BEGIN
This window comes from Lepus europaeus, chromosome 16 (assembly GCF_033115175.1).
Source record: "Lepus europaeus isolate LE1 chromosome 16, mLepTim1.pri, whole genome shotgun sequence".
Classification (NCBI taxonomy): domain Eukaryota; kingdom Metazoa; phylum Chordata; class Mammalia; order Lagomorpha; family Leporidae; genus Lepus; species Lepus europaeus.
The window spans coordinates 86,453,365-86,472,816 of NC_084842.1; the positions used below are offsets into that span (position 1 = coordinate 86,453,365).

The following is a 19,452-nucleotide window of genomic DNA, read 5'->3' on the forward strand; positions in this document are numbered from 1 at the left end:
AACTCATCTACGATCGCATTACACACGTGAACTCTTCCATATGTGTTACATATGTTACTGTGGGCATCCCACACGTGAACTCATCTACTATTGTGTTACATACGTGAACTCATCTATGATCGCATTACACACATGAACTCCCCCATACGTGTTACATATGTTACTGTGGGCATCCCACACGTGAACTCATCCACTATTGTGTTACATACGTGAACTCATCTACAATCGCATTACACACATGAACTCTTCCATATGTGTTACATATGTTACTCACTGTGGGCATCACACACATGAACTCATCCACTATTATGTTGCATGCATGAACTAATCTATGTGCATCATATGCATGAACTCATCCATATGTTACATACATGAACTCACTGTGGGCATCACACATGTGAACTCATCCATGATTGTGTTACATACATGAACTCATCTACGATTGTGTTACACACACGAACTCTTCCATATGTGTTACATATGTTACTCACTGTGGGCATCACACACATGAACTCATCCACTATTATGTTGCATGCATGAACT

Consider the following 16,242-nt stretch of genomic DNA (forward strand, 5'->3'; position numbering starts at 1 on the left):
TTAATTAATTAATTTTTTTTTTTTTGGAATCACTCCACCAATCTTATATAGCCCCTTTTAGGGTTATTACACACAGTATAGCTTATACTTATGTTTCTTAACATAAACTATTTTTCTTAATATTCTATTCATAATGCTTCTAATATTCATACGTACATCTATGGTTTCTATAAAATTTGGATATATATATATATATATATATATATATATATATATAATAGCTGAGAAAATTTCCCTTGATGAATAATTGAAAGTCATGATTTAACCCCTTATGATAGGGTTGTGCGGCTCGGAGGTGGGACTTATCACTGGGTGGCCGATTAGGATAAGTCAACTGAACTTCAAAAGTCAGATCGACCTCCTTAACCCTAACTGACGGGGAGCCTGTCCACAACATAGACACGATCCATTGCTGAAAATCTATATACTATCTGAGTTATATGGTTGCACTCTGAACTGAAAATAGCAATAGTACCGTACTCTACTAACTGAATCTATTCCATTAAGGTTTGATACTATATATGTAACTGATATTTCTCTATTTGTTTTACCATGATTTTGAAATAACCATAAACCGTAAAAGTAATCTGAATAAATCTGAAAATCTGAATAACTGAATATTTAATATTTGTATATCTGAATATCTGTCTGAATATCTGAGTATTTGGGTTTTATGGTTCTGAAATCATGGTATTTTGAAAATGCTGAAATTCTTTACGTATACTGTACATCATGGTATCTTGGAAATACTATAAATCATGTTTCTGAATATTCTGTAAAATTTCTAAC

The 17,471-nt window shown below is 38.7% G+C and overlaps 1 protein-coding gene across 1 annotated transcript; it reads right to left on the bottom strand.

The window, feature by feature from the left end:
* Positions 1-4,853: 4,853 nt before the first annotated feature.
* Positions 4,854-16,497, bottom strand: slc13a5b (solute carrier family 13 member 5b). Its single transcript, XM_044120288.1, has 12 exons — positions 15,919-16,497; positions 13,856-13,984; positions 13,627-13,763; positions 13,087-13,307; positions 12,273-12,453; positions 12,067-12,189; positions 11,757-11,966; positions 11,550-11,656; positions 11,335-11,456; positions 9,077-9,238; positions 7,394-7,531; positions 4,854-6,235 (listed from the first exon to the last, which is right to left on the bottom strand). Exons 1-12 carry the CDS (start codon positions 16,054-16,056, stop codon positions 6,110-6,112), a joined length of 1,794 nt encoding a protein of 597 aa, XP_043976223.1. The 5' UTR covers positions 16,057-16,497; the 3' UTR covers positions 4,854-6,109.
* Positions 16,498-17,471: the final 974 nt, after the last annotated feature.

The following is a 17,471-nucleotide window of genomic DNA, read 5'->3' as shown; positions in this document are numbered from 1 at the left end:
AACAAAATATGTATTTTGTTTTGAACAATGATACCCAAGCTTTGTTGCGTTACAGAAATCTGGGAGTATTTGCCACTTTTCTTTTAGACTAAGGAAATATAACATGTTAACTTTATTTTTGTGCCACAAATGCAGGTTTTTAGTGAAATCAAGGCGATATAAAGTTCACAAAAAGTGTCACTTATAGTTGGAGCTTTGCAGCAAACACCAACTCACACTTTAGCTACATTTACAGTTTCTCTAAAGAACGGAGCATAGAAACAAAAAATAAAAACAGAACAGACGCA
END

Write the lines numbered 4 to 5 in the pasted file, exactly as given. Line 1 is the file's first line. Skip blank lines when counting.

The window spans coordinates 86,453,365-86,472,816 of NC_084842.1; the positions used below are offsets into that span (position 1 = coordinate 86,453,365).

The following is a 19,452-nucleotide window of genomic DNA, read 5'->3' on the forward strand; positions in this document are numbered from 1 at the left end: